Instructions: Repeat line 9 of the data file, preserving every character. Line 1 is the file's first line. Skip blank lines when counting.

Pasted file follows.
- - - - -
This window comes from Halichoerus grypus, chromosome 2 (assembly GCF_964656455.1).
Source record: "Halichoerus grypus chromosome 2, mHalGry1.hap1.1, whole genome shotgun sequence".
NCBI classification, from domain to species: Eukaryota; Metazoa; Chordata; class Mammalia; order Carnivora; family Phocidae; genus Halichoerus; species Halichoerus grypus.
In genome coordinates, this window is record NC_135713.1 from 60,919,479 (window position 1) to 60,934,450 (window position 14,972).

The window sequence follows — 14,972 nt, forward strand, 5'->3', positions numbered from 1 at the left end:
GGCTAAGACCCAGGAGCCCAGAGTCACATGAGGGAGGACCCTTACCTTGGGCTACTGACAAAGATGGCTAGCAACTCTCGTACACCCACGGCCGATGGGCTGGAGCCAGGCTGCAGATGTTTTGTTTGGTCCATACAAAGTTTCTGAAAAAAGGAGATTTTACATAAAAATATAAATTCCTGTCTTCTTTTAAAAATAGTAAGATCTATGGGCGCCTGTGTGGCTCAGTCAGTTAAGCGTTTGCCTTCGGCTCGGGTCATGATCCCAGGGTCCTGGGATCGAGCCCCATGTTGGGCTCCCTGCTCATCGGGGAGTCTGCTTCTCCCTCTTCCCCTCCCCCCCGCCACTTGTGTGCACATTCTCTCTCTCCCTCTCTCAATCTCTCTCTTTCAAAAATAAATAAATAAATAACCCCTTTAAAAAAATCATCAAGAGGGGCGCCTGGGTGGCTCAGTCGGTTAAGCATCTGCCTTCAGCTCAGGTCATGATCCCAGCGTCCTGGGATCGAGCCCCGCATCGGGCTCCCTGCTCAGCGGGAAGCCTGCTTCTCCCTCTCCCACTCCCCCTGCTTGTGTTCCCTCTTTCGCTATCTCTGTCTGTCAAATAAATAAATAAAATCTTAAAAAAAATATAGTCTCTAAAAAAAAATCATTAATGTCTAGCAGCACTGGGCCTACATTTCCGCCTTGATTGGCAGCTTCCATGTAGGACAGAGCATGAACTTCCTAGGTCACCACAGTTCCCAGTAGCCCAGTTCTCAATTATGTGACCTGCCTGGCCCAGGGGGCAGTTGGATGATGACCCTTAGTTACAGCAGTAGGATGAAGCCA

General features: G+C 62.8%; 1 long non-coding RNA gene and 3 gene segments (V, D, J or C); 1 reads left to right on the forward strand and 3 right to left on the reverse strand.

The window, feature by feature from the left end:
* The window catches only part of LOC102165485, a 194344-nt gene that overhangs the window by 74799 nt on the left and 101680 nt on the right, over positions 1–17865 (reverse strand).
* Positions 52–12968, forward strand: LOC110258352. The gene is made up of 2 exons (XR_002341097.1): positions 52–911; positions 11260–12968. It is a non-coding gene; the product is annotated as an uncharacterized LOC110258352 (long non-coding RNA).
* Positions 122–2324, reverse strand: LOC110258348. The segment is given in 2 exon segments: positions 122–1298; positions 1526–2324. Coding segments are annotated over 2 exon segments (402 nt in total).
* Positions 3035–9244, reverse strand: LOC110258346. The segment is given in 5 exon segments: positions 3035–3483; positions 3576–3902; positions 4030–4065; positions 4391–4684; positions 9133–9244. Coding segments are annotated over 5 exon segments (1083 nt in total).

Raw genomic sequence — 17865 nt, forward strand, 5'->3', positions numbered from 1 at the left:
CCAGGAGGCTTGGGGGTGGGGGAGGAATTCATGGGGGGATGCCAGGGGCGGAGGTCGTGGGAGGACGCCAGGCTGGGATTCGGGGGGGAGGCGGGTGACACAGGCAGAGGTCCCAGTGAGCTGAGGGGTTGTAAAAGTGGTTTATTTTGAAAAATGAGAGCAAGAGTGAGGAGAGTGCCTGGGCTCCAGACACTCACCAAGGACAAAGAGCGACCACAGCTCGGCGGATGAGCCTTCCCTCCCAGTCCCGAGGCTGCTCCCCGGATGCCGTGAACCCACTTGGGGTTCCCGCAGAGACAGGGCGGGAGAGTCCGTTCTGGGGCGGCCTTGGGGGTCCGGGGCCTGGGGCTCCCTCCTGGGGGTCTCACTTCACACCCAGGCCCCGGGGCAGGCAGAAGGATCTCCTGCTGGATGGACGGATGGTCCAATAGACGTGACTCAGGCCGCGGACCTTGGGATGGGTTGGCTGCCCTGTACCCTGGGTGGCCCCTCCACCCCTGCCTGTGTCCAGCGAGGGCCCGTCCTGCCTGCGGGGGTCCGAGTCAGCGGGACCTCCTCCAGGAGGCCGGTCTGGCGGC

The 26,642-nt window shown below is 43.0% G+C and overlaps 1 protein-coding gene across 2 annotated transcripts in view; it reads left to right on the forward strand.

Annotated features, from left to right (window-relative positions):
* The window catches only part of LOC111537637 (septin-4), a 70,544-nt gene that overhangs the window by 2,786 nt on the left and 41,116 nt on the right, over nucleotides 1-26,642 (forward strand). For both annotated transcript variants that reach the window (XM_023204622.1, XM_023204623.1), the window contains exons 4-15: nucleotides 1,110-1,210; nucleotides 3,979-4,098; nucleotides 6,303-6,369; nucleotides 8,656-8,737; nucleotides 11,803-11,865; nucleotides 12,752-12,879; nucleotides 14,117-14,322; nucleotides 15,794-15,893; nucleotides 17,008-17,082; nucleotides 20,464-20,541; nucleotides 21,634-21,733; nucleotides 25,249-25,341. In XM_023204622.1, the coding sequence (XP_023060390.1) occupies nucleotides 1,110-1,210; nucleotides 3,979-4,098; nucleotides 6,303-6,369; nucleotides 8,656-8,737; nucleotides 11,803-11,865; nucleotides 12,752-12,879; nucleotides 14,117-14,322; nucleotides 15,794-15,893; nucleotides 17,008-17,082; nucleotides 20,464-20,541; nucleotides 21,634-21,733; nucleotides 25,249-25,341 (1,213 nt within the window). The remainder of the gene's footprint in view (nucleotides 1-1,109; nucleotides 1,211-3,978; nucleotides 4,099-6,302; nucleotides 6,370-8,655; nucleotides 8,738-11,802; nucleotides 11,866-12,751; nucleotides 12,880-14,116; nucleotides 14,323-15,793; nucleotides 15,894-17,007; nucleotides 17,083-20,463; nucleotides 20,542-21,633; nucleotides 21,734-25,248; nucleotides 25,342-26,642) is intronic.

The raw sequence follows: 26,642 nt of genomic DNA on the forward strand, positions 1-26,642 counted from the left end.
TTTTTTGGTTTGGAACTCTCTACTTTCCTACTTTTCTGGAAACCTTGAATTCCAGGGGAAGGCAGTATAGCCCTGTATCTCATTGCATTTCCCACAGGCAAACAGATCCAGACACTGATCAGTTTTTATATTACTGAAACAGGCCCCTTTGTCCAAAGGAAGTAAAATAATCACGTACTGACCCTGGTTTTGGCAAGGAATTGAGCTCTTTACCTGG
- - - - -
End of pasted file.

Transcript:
* The window catches only part of LOC102165485, a 194344-nt gene that overhangs the window by 74799 nt on the left and 101680 nt on the right, over positions 1–17865 (reverse strand).